You might have read about it on our blog before, but you might be wondering – what exactly is this trendy slow travel everybody’s talking about? Is it a momentarily popular way to see the world, or is it here to stay? How can a person even travel slow to begin with?

We’re doing a deep dive on this philosophy of journeying today… and we hope you’ll join us! From defining slow travel’s meaning to understanding its history and its most important aspects, we’re here to discuss this important travel philosophy and how you can choose to adopt it in your own adventures.

What Exactly Is Slow Travel?

To define slow travel is a tricky thing. It’s been described as a philosophy, a lifestyle and an ideology – something that is hard to wrap up in a pretty bow, for sure. There are many facets of this travel methodology to unwrap, and we’ll be sure to explain its main functions later in this post!

Simply put, slow travel is centered around prolonged, in-depth experiences.

Slow travel is:

  • quality of travel, over quantity of bucket list items checked off a list
  • prioritizing extended time in one place
  • aiming to know and learn from locals
  • being mindful of the harmful effects of travel on the ecosystem

Slow Travel’s Beginnings

Slow travel was created thanks to the slow food movement stemming from the protests of fast food restaurants opening storefronts in historic Rome. With the danger of fast food chains opening beside the Spanish steps, the slow food movement began in order to promote local, traditional food made with love, produced with care and served with graciousness. This intentional appreciation of food (and food service) inspired many travelers to adopt the same philosophy in regards to how they travel.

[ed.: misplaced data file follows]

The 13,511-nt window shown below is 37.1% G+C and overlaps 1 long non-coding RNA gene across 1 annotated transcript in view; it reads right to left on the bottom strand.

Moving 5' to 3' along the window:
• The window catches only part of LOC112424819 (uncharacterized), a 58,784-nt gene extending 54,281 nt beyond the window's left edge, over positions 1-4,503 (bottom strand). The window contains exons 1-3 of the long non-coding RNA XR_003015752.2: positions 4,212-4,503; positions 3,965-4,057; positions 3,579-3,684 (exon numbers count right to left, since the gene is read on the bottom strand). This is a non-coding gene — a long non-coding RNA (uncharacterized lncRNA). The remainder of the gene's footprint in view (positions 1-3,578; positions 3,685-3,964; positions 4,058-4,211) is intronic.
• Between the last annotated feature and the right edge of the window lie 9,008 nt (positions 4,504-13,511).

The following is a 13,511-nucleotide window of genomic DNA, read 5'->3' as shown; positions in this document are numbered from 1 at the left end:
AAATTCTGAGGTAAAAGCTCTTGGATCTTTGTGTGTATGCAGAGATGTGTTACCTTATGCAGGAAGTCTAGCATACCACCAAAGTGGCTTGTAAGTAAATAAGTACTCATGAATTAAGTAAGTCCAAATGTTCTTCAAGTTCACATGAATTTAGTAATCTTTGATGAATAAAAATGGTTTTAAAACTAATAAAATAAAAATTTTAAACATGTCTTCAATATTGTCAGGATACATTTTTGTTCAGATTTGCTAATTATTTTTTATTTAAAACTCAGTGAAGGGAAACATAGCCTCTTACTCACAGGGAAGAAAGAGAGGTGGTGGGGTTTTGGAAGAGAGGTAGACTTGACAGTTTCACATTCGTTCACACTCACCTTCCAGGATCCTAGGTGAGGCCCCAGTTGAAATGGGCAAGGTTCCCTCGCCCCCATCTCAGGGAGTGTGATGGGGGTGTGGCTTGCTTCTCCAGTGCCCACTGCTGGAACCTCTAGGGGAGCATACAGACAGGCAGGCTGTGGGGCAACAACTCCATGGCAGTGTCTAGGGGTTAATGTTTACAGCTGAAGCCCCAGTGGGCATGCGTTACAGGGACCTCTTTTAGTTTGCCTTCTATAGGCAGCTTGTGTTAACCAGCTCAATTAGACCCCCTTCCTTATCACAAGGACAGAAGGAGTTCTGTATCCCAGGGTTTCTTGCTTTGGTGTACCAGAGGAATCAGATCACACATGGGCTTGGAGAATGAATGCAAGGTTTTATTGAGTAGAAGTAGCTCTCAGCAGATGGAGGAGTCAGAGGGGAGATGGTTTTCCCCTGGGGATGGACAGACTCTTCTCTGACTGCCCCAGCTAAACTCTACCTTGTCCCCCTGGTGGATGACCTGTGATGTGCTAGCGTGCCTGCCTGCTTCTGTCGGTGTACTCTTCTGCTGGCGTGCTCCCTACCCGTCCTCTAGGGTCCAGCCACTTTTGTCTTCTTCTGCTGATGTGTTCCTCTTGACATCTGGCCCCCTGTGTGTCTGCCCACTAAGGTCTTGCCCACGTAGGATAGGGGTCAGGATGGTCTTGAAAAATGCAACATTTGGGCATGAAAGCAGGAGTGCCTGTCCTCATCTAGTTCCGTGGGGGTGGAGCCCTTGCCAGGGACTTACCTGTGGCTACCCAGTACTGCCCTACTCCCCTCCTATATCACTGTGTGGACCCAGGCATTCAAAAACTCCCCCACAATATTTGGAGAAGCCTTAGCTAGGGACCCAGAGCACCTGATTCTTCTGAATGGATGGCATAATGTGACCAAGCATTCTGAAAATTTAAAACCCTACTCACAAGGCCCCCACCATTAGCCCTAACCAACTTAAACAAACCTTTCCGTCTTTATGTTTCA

Traveling with the idea of enjoying and lingering longer, impacting the environment less, focusing on community and rejecting the notion that travelers must do it all and see it all – this what slow travel embraces.

As the world becomes faster paced, the notion of slowing down to travel might seem contrived or old fashioned. But the truth is, slow travel teaches explorers the impact of their stay and gives them the rare opportunity to learn a new place with sincerity and deep interest. It’s not a new idea. Slow travelers can thank travelers like Theophile Gautier, who rejected using stagecoaches to see the world, for embracing the deep impact of moving slower through our journeys.

The Main Pillars Of Slow Travel

Should you choose to adopt this travel philosophy in your own travels, there are some important aspects of slow travel you should know. Here are some of (what we believe) are some of the main pillars of slow travel.

The Journey, Each Aspect Of It, Is Worth Savoring 

“It’s about the journey, not to the destination.” Now take this famously cliched quote and give it a slight twist.

For slow travelers, it’s about quality experiences over quantity of sights. Involving ourselves in every aspect of our travels, savoring each moment, immersing ourselves in experiences fully and wholeheartedly – this is slow travel.

Keep in mind, slow travel isn’t touting that you should skip tourist attractions. Instead, it’s about deciding to enjoy your sights and activities with an embracing attitude, but not bombarding your itinerary with them.

Embracing everything you experience abroad as an important aspect of your trip, including a languid and relaxing morning cappuccino at a local cafe to support the community or a long conversation with your neighbors. Taking the time to enjoy the simple things, not necessarily the popular destination points is a big perspective shift for most travelers – but its worth it.

Understanding and Connecting With Locals Is Key

Learning from locals is a key aspect of slow travel.It’s truly not as complicated as you might think! Some examples of supporting local culture are: taking the time to choose a hotel or BnB run by a local family, planning your dinners around family-run businesses instead of chain restaurants, shopping at local markets and buying handmaid items.

For the extrovert, taking the time to learn some basics of the language will open conversations with locals in a welcoming way. Gaining friendships and acquaintances through regularly visited restaurants and cafes is a great way to connect.